What was a "Modern European Hotel" in the US in 1920?
March 2, 2009 11:55 AM   Subscribe

What was a "Modern European Hotel" in the US in 1920?

Hi all, I am researching a cartoonist who lived in an American Midwestern boarding house that advertised itself as a "Modern European Hotel" in 1920. Do you have any idea what that meant? What amenities might there have been? Bathrooms, kitchens, laundry? Did this indicate a "nice" place or a not-so-nice one?

My sense is that this was a cheaper boarding house, and people were mostly living there long-term. Using the census records I determined that fellow boarders included a bookbinder, a waitress, five salesmen (one travelling), a grocer, two musicians, an auto tire worker, a live-in staff of four, the proprietor, and eleven unemployed wives and children. Perhaps some of you have seen "Modern European Hotel" used in novels or some other source from that era? Any thoughts would be most appreciated. Thanks for your thoughts!
posted by tnygard to Society & Culture (6 answers total) 1 user marked this as a favorite
- In Salt Lake City, in 1906, it meant "fancy" with telephones, cafe restaurant and banquet room. Much more upscale than a boarding house. (see bottom of page 35 if that link doesn't work right)
- In 1898, there was the concept for a "european plan" which was more in line with what you're thinking of. That is, bathrooms down the hall, meals NOT included [which would be a boarding house] and the lodger keeps the key to the room (read that lawsuit, it tells you more details.
- History of Chicago discusses the amenities available at four specific European Hotels in Chicago in the late 1800's
posted by jessamyn at 12:12 PM on March 2, 2009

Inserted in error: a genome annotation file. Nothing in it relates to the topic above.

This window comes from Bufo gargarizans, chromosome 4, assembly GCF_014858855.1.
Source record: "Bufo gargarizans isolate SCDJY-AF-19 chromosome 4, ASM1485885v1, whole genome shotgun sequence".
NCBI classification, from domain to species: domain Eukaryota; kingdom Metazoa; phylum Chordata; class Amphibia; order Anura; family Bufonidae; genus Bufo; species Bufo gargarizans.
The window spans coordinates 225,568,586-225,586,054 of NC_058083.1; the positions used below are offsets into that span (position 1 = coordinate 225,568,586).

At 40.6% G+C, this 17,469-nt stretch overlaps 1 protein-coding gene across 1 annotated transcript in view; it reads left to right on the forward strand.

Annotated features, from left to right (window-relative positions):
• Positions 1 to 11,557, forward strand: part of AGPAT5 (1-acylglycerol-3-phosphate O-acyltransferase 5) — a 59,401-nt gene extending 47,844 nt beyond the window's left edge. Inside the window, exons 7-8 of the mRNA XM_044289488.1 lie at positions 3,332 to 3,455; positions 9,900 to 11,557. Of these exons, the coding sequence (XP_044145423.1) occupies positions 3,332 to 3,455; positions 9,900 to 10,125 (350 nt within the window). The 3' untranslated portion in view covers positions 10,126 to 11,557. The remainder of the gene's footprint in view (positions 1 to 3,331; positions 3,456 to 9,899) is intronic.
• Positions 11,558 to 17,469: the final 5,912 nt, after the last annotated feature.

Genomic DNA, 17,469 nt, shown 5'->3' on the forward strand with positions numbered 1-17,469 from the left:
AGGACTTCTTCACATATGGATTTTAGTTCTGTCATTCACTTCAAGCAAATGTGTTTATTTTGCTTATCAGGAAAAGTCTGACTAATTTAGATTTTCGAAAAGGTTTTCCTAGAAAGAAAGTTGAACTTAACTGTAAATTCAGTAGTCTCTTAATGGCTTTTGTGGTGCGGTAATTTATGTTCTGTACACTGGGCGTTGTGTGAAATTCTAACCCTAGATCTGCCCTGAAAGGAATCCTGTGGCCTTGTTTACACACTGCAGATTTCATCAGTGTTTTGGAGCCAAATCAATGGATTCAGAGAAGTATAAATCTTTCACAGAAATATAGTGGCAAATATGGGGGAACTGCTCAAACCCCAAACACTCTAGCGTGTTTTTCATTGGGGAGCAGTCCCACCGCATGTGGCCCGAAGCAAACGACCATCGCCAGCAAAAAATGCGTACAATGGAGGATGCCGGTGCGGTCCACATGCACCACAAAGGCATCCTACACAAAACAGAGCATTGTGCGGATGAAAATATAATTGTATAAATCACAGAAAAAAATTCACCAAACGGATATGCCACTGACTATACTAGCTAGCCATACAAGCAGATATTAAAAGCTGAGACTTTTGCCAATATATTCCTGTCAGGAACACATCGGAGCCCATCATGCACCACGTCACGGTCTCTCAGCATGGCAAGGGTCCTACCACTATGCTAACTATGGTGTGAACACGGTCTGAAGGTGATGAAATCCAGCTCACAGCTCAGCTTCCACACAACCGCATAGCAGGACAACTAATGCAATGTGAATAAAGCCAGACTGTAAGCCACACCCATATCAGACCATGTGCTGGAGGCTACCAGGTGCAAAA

Best answer: The Judicial and Statutory Definitions of Words and Phrases (St. Paul: West Publishing Co., 1904) seems to suggest that European hotel was a term for a type of inn/hotel (as distinct from a boarding house) that had a "refectory" on the premises.

Webster's also suggests that a European hotel was like pension -- more upscale than a boarding house, but not as many amenities as a full-service hotel.

At the time (late 19th/early 20th century), "modern" would have connoted modern conveniences in terms of plumbing, lighting, etc.
posted by scody at 12:26 PM on March 2, 2009 [1 favorite]

When the Dutch biologist Hugo de Vries visited the USA in 1906 and later, he was appalled by the American hotels he had to stay in. Often, the bathroom would be in a completely different building, sometimes even in a different street.
posted by ijsbrand at 12:27 PM on March 2, 2009

From what I've seen on old hotel postcards, I'm going to venture a guess that this term referred to hotels that had private rooms but shared baths - pretty much what Jessamyn referred to above. It seems to have been a pretty standard term at the time.
posted by chez shoes at 12:37 PM on March 2, 2009

Building on what scody says, it probably indicates an alternative to the American Plan:
American Plan: A lodging package which includes 3 meals a day. A Modified American Plan includes 2 meals and the European Plan does not cover any meals.
I still see this term used occasionally with B&Bs, where meals are served, and full-service resorts. But almost all of our hotels now would be "European style" -- they have a resstaurant, but you buy your own meals on your own time, as you want.
posted by Miko at 2:09 PM on March 2, 2009

The Mosser in San Francisco is a European-style hotel. Small rooms, shared bathrooms, tho many of the larger rooms now incorporate en-suite. Great hotel for the single traveller imo.
posted by urbanwhaleshark at 5:09 PM on March 2, 2009

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